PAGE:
Home    Sign In    Join    Give    More

> Latest News, Blogs and Events (tap to expand)


Registration is now open!

The journalism conference of the year is still on. Join us September 12-13. Details inside.

Home > Ethics > Ethics Case Studies > The Sting

Ethics Case Studies
The Sting

WHAT: Perverted-Justice.com is a Web site that can be very convenient for a reporter looking for a good story. But the tactic raises some ethical questions. The Web site scans Internet chat rooms looking for men who can be lured into sexually explicit conversations with invented underage correspondents. Perverted-Justice posts the men’s pictures on its Web site.

Recently the tactic has spread to the mainstream media. Perhaps the most visible use of the resource has been on the NBC network’s Dateline news show. Many local television stations have used it as well. A Kansas City station, KCTV-Channel 5, may have been the first to show faces and name names. Its six-night report aired during February sweeps, in 2004, taking advantage of information and volunteers provided by Perverted-Justice.com. It helped the station get good ratings.

In December 2003, investigative reporter Steve Chamraz and volunteers from the Web site rented a house in Independence to wait for men who had responded to messages from volunteers who had pretended to be underage boys and girls. Several local men engaged in chat-room conversations with the supposed youngsters.

Eventually, 16 of them showed up at the rented house. Each time, Chamraz and a Channel 5 camera crew were waiting to record the encounter. But one man targeted by the reporting filed a federal lawsuit against Channel 5’s parent company, Meredith Broadcasting; the Web site; and the CBS network. The plaintiff claimed he was misrepresented as a pedophile and it cost him a $50,000-a-year job.

He claimed he never propositioned the “young girl” he chatted with.
The lawsuit challenged only one of several apparent instances of what Chamraz and Channel 5 characterized as “Internet predators” who wanted to “have sex with underage teens.”

But there are broader questions involved here. Here are the questions you might want to ask: Is it ethically defensible to employ such a sting tactic? Should you buy into the agenda of an advocacy group — even if it’s an agenda as worthy as this one?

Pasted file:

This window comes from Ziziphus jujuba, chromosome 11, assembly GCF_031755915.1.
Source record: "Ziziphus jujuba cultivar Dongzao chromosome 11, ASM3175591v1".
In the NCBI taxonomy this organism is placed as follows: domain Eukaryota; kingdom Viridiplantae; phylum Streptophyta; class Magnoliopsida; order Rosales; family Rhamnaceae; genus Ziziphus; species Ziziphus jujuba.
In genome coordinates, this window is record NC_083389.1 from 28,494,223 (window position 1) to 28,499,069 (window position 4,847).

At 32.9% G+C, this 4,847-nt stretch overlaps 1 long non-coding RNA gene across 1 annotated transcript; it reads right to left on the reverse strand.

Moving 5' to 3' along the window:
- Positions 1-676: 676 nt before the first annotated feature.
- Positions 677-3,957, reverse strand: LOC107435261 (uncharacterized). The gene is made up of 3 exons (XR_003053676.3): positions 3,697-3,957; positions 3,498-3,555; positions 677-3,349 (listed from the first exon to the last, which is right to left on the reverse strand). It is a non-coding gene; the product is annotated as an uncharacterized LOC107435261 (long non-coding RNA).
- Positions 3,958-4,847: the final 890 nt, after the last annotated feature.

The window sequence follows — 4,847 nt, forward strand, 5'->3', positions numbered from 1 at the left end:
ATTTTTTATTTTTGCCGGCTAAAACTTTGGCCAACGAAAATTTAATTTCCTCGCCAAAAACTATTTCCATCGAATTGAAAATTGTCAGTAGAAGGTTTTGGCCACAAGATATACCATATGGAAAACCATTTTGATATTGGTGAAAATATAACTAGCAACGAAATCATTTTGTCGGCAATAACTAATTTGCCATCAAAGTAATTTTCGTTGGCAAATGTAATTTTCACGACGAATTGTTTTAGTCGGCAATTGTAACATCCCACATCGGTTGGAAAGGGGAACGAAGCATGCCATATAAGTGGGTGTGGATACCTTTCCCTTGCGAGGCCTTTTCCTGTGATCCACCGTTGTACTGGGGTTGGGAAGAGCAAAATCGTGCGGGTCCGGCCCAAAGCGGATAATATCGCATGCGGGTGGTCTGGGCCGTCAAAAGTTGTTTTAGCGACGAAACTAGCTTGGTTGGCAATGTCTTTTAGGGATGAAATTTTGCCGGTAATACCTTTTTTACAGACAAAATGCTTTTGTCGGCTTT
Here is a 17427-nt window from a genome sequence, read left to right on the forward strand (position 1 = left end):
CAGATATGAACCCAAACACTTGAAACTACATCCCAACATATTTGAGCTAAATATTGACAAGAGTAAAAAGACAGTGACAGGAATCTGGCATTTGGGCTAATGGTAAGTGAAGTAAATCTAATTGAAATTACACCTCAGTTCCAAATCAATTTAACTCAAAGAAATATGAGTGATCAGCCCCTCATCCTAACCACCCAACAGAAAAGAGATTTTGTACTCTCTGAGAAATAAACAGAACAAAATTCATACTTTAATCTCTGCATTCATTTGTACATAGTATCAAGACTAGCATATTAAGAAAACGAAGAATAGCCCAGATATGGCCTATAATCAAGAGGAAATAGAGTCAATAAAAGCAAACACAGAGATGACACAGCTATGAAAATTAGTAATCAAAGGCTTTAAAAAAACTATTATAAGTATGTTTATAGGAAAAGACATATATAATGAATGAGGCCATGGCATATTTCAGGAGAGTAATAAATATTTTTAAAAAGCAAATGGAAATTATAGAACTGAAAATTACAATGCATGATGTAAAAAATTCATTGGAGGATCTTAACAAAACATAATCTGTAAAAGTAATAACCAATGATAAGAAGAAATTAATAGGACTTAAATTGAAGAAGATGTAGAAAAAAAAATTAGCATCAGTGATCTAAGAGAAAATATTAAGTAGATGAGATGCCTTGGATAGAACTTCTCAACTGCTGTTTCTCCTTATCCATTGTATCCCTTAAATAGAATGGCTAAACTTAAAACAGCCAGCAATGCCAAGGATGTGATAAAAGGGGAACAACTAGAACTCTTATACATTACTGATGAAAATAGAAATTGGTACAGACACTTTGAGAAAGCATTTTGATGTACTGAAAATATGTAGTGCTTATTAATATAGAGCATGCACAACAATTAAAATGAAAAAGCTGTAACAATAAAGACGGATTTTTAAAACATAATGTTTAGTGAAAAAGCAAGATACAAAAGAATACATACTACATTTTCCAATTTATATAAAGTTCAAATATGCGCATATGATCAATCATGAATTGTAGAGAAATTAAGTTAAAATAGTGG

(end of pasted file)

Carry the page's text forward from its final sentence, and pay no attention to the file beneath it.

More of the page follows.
WHO: Put yourself in the position of a news director or station manager who must decide whether to use the services of Perverted-Justice.com.

Who else has a stake in your decision of whether to make this a major story? Certainly, the community you serve needs to know who might be trolling for children to exploit. It’s important to drive these pedophiles out of the shadows and get them off the street. Your audience will thank you, especially parents with young children.

Certainly, Perverted-Justice.com is a stakeholder. Your reporting will add to its credibility. Is it a reputable group or a bunch of suspect vigilantes, possibly even voyeuristic? Those with the most at stake are the potential perverts caught in the sting. They most certainly will lose their reputations, their jobs and quite likely their freedom, as many of them will be arrested and incarcerated.

There are many questions here. Your task is to put yourself in the position of a news director — or managing editor — who has an opportunity to use information provided by a third party, outside the newsroom, with a clearly defined agenda.

WHY: Identify the competing moral principles. Telling the truth is always the primary responsibility of a journalist. But is this a manufactured “truth”? When you consider minimizing harm, does the harm you do to the Internet predators carry more weight than the harm they might do to the community’s children? Is Perverted-Justice.com itself ethical? Or is it, as one law enforcement officer in Wichita said, “a lawsuit waiting to happen”? Are you damaging your own ethics by using it? What’s the greatest good for the greatest number of people involved?

HOW: Decide how to answer the questions raised in the first part of this exercise. Write down your answer to see if it makes sense. And put your rationale into words. If you were to proceed with a story using these techniques, do you think your viewers and/or readers should be told something about your rationale? Consider making your decision-making process part of your coverage.

Copyright © 1996-2020 Society of Professional Journalists. All rights reserved.

Twitter Facebook Instagram LinkedIn RSS

LegalPolicies

Society of Professional Journalists
Eugene S. Pulliam National Journalism Center
3909 N. Meridian St., Suite 200
Indianapolis, IN 46208
317-927-8000

Contact SPJ Headquarters
Employment Opportunities
Advertise with SPJ